I do admit that all this is a bit more complicated than I was making it out to be, but I still think I’m basically right that we define race phenotypically. However, spurred by what you said, I would add the important caveat that I’m only talking about black and white here. Not coincidentally, those labels are also phenotypic descriptions, as opposed to labels like “Asian-American” which are genotypic descriptions.

    Childebert, you and I have a mutual acquaintance who is to all appearances white but has a black father. If you had to guess who it is, you wouldn’t be able to. If I told you, you’d be surprised. If you wanted to pass this fact along to someone else, you wouldn’t say, “Did you know x is actually black?” If you said that, you would not be understood. You might instead say “Did you know x is mixed-race?” or “Did you know x has a black father?”

    You said, “If a person has one parent who is from Africa, and thus very ‘black’, and one parent who is very ‘white’ this child ends up looking a certain way. The fact that we call this way ‘black’ rather than ‘white’ could be something passed down from the one-drop rule.” I don’t think that’s true at all, the part about them looking “a certain way.” Obama has exactly that parentage and looks no different from many people with two black American parents. A child of the union you’re describing might look black, like Obama, or white, like Obama in those links above; such are the mysteries of genetics.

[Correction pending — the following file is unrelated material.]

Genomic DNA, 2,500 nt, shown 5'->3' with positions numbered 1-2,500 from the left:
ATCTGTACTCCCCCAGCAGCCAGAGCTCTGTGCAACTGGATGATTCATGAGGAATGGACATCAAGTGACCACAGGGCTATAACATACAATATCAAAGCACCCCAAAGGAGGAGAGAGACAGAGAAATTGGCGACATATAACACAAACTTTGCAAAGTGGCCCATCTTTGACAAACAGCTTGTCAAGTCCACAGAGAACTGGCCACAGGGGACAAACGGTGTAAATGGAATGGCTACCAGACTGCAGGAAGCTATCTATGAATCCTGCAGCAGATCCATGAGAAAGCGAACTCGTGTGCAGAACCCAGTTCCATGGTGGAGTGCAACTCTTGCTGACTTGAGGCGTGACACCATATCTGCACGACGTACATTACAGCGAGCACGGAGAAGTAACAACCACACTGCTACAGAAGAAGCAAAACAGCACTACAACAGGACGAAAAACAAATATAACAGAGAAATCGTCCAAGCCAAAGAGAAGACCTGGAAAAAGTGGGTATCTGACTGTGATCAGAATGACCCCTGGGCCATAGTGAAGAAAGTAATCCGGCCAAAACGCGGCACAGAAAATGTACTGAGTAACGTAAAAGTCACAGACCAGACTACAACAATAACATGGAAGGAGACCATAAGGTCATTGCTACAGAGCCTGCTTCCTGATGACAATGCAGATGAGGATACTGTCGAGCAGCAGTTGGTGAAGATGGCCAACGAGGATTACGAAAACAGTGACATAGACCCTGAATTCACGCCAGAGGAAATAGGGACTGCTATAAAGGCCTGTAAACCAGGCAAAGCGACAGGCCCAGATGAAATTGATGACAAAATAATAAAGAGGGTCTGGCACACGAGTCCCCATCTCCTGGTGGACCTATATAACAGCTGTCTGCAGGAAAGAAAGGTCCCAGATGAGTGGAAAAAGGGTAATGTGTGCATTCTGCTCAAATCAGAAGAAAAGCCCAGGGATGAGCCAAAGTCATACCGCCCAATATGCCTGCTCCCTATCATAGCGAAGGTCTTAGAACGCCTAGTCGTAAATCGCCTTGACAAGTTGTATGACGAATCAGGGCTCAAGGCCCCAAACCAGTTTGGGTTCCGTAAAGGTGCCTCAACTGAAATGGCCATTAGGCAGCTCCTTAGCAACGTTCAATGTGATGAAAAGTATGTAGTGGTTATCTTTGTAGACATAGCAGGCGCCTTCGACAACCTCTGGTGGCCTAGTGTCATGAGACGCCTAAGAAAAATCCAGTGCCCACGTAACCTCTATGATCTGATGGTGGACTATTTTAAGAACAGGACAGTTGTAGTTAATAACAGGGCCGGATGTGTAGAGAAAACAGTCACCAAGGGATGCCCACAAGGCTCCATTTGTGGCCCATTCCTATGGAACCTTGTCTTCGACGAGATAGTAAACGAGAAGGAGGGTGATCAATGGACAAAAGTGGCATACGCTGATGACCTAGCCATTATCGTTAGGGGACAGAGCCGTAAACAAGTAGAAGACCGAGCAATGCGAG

Speaking of Obama, I think I recall some other commentators saying he wasn’t really black, despite his skin color, because he wasn’t descended from slaves and therefore didn’t share the black American historical experience. To this others replied that since his skin was black he’d been treated exactly like a descendant of slaves by most people, so he was in fact black. This criterion of blackness is effectively the same as my phenotypicalism.

    Two more points. First of all, in probably the large majority of real-world cases where you’re trying to figure out someone’s race, it doesn’t matter whether you’re doing it phenotypically or genotypically. For example, let’s say you’re a white person and you want to tell a racist joke against blacks. If there is a person there who is black by either definition (black skin or black parentage) you do not want to tell that joke. Second, none of what you said attempts to support the continued existence of the one-drop rule. What some of it attempts to support is the rule that, if someone has 50-50 parentage, they are black. I’ve already said why I don’t think that’s the case, but even if it were, that would be a long way from the one-drop rule, which in some cases counted ancestors as far back as your great-grandparents and in some cases counted back to perpetuity.
    -Vicente

  4. Childebert Says:

    Regarding:

    “What I think you’re saying is that we are actually using second-order indexicality to determine race—not necessarily cognitively (i.e., that isn’t necessarily what’s running through our minds) but in some underlying logical sense, such that when appearance and parentage come into conflict, parentage would win out”